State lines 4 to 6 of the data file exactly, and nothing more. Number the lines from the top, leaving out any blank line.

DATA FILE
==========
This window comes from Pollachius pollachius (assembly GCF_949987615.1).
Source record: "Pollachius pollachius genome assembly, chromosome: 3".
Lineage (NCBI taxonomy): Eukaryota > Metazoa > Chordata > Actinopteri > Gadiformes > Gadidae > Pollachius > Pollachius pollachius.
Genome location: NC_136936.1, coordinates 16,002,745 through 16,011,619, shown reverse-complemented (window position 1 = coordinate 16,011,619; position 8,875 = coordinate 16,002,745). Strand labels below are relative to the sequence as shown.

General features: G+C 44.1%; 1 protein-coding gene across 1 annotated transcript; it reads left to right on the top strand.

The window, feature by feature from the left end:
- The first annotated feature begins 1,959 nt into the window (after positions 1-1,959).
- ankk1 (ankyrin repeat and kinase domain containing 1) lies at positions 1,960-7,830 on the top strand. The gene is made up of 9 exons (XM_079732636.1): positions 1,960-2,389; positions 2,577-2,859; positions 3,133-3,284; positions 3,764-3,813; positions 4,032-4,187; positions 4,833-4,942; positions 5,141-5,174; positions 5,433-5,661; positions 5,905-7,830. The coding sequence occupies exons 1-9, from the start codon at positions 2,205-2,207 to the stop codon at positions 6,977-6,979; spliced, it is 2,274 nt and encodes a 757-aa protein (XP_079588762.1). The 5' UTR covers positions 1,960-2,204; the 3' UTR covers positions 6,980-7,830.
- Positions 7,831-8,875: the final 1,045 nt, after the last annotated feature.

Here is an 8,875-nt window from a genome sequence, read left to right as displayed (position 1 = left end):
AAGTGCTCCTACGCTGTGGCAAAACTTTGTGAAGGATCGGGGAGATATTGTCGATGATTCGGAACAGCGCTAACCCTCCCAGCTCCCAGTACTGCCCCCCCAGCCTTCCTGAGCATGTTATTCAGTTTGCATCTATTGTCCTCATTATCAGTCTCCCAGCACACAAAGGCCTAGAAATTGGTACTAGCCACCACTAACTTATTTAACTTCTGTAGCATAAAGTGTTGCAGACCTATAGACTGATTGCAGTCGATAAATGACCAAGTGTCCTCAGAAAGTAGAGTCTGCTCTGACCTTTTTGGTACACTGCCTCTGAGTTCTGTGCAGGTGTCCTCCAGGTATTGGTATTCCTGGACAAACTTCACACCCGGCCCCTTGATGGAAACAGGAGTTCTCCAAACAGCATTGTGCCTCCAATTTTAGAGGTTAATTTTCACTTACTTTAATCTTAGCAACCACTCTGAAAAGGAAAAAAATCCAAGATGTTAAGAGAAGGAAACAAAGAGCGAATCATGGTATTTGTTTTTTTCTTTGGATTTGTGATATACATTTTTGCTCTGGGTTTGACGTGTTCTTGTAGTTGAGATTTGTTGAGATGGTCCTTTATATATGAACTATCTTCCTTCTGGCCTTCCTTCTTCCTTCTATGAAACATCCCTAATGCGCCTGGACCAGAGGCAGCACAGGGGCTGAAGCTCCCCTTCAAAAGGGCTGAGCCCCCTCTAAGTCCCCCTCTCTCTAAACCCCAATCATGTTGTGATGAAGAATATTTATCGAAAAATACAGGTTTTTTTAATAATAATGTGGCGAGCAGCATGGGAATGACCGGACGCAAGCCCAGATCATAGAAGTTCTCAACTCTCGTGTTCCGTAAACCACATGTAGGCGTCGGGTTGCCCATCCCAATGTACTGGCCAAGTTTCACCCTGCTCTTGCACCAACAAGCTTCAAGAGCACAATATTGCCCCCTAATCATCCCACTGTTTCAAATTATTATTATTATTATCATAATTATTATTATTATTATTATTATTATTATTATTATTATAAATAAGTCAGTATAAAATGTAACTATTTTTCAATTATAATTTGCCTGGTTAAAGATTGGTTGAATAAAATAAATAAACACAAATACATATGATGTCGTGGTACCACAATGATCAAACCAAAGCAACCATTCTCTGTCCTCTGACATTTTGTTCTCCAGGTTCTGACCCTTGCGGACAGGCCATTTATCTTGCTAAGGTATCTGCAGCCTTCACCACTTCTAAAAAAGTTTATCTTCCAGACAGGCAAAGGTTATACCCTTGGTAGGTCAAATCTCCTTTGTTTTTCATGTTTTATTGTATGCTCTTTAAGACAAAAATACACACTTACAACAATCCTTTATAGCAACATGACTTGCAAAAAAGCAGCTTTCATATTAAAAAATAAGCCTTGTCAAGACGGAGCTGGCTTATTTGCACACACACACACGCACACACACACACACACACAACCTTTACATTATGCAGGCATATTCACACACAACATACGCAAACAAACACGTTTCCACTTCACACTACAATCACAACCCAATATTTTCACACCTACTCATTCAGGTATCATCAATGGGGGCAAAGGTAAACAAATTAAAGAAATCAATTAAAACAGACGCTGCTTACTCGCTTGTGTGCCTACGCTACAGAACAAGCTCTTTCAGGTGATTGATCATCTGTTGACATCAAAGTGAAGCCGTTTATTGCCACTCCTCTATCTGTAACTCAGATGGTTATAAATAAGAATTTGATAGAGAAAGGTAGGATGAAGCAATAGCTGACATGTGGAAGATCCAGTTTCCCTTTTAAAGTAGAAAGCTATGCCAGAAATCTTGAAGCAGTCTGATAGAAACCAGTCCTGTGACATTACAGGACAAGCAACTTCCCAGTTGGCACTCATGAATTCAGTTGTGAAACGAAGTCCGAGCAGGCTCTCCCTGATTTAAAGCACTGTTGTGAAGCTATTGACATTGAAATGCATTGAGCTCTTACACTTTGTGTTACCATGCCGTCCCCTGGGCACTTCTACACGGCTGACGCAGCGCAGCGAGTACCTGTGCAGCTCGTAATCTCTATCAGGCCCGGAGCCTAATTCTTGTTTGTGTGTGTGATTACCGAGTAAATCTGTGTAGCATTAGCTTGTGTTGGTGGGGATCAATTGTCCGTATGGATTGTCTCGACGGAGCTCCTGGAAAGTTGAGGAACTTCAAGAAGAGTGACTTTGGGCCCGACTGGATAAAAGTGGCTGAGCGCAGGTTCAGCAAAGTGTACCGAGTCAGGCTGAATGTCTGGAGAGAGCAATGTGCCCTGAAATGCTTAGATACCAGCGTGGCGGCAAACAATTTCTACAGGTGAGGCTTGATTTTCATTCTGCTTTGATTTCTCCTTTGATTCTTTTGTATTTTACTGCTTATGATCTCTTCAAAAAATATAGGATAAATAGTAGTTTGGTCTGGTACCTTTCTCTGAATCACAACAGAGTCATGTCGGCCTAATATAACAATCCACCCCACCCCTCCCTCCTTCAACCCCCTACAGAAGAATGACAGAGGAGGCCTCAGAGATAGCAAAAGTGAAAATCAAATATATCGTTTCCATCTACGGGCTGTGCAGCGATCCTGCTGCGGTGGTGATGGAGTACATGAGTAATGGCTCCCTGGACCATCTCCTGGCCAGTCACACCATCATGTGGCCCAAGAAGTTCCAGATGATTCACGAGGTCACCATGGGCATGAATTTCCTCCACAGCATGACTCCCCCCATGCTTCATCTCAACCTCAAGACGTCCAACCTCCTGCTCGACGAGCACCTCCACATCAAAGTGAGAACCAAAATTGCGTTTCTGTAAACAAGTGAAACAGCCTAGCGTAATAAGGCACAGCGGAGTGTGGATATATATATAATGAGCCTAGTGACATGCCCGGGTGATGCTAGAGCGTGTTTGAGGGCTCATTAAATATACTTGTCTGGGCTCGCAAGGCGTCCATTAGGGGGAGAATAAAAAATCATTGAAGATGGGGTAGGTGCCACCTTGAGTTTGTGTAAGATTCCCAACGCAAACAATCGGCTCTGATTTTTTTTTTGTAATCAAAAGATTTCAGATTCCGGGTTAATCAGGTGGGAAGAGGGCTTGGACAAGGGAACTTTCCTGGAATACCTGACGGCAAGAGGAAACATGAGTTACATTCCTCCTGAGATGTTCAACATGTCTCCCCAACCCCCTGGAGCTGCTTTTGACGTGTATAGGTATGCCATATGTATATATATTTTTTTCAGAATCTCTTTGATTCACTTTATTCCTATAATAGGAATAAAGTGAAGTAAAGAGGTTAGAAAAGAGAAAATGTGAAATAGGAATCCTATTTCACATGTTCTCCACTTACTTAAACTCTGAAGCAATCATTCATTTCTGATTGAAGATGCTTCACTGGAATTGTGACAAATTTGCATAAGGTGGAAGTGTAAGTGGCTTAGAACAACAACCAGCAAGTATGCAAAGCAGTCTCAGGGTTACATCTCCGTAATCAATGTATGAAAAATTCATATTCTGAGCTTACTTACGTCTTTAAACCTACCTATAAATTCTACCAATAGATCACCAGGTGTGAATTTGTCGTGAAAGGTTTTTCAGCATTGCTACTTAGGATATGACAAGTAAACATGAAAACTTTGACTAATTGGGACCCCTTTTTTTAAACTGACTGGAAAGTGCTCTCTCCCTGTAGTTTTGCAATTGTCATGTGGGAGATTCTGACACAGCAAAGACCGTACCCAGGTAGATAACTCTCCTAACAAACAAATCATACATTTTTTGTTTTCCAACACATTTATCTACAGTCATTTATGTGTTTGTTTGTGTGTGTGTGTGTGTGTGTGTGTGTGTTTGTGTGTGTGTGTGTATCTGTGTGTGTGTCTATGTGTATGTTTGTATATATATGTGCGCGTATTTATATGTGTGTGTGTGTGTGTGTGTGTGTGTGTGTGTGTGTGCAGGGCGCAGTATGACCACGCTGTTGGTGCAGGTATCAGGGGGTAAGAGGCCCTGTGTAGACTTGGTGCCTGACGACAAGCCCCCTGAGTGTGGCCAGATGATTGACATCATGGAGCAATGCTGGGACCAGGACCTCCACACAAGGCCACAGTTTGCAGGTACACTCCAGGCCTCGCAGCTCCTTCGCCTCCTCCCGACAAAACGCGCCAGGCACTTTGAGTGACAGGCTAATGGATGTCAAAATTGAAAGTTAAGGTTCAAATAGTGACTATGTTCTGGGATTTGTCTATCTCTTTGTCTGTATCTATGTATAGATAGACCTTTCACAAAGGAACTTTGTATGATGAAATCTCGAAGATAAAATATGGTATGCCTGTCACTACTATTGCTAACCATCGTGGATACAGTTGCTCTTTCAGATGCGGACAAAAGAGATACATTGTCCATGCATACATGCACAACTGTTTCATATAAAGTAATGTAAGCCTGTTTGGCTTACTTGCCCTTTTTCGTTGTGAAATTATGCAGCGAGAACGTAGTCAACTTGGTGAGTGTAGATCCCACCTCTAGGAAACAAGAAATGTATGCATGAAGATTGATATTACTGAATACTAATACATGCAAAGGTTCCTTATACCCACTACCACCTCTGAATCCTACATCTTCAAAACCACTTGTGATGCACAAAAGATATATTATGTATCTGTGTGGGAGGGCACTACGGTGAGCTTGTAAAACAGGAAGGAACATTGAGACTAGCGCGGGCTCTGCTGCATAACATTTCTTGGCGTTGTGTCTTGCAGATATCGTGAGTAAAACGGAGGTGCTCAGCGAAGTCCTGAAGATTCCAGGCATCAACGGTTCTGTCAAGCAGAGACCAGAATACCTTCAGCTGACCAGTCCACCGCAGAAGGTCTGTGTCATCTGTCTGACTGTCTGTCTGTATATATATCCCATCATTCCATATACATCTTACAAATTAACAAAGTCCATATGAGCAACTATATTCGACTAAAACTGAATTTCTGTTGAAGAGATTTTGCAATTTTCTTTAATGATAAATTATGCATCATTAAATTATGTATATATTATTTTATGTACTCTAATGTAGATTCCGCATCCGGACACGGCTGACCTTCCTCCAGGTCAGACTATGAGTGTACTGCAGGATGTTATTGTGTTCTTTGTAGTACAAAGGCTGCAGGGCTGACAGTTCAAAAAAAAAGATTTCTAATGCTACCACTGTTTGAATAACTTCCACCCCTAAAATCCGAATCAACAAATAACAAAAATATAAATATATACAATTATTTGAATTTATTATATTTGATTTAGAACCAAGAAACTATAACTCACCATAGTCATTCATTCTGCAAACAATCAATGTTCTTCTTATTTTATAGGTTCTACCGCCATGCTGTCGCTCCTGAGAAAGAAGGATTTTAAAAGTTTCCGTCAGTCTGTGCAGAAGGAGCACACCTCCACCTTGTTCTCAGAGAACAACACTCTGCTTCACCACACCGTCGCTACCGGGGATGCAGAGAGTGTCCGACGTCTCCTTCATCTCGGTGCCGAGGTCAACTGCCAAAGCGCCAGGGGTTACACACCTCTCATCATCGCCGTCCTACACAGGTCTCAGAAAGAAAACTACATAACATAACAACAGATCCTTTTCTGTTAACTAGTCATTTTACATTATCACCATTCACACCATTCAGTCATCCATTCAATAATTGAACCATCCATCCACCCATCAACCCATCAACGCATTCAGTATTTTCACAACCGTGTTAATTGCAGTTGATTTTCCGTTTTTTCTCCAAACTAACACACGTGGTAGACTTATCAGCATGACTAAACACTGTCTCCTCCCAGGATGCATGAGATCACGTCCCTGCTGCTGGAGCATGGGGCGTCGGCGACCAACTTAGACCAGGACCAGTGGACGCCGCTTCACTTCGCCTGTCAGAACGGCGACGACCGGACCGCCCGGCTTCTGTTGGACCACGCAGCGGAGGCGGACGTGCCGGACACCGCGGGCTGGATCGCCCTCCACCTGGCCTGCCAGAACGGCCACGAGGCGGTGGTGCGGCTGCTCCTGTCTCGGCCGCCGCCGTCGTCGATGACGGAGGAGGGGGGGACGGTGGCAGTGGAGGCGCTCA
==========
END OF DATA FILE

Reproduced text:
Genome location: NC_136936.1, coordinates 16,002,745 through 16,011,619, shown reverse-complemented (window position 1 = coordinate 16,011,619; position 8,875 = coordinate 16,002,745). Strand labels below are relative to the sequence as shown.

General features: G+C 44.1%; 1 protein-coding gene across 1 annotated transcript; it reads left to right on the top strand.

The window, feature by feature from the left end: